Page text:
Monday, November 26, 2012

In review--Soaring & Swooping

Songs from Tibet
Arc Music (2006)

My first encounter with Tibetan music occurred when I attended a concert featuring Tibetan Buddhist choir in 1994.  My friends and I were exploring various “new age” spiritualities and felt curious about the Tibetan Buddhist monks and the Dalia Lama.  In 1998, I saw Yungchen Lhamo perform Tibetan songs a cappella at WOMAD USA and then I saw her perform at WOMAD again in 2001.  Then in 2006, I saw performances by former Tibetan Buddhist monk-turned musical performer Nawang Khechog.  I also interviewed Lhamo and Khechog during those times.  Now, I’m introduced to a new performer to my ears, Techung, who resides in San Francisco and performs mostly secular folkloric songs with traditional Tibetan instruments, Damnyen (a long-necked lute) and Piwang (spiked fiddle).

I doubt I would have found this material on a Nawang Khechog recording which leans towards more spiritual aspects of living or on Yungchen Lhamo’s recordings which also have spiritual leanings.  Techung’s songs reflect on the traditional alcoholic drink chang and love songs.  Techung opens his 2006 CD, Songs from Tibet with Snow Lion of Peace dedicated to the 14th Dalai Lhama and the works of peaceful warriors who wield compassion as their “weapon of joy”.  The booklet contains text for each of the 14 tracks, and similarities between Rumi’s Sufi poems referring to intoxication as a spiritual metaphor comes to mind, especially on the love or courting song, Auspicious One, Melodiously Ascending.  The words, “The first round of chang did not make me drunk.  The second round did not make me drunk.  The one that is offered by the lady more beautiful than a goddess: A bowl full makes me drunk.”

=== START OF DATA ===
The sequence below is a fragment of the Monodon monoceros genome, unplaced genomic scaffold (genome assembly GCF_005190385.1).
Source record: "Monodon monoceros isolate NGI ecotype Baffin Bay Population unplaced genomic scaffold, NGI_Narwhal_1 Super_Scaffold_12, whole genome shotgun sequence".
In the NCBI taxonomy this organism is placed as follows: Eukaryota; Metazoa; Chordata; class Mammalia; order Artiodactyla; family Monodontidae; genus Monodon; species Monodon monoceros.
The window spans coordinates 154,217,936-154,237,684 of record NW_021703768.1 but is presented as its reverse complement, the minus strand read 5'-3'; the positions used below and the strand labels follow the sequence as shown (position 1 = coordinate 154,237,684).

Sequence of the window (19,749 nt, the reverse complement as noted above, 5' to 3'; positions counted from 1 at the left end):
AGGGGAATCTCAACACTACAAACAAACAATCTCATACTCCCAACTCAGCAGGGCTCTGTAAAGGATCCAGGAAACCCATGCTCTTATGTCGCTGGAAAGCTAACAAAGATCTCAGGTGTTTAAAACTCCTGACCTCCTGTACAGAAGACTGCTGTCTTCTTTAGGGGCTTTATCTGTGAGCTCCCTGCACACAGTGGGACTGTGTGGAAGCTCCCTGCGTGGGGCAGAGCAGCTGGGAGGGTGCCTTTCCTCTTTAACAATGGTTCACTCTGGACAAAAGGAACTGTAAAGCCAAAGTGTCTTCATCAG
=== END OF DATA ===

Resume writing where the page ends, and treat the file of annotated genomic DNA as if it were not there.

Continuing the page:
Techung’s sweeping vocals remind me of Lhamo’s soaring vocals that slide up scales effortlessly. I’m reminded Peoples of mountainous regions tend to sing in a swooping manner.  You also hear similarities with traditional Tuvan and Mongolian music, especially the folkloric songs of the nomads and herders.  The long-necked lute’s jangly plucks also recall traditional Tuvan songs minus the throat-singing.  Overall, Songs from Tibet features gentle and relaxing songs.  On The Golden Drinking Bowl we also hear Tibetan flute mingling with the lute.  I enjoy the minimalist instrumental approach that emphasizes Techung’s stunning vocals and places an emphasis on traditional songs of a country mostly known for its people in exile and its Buddhist traditions.

1 comment:

  1. Thank you for the review. I am sharing your post to my facebook friends too.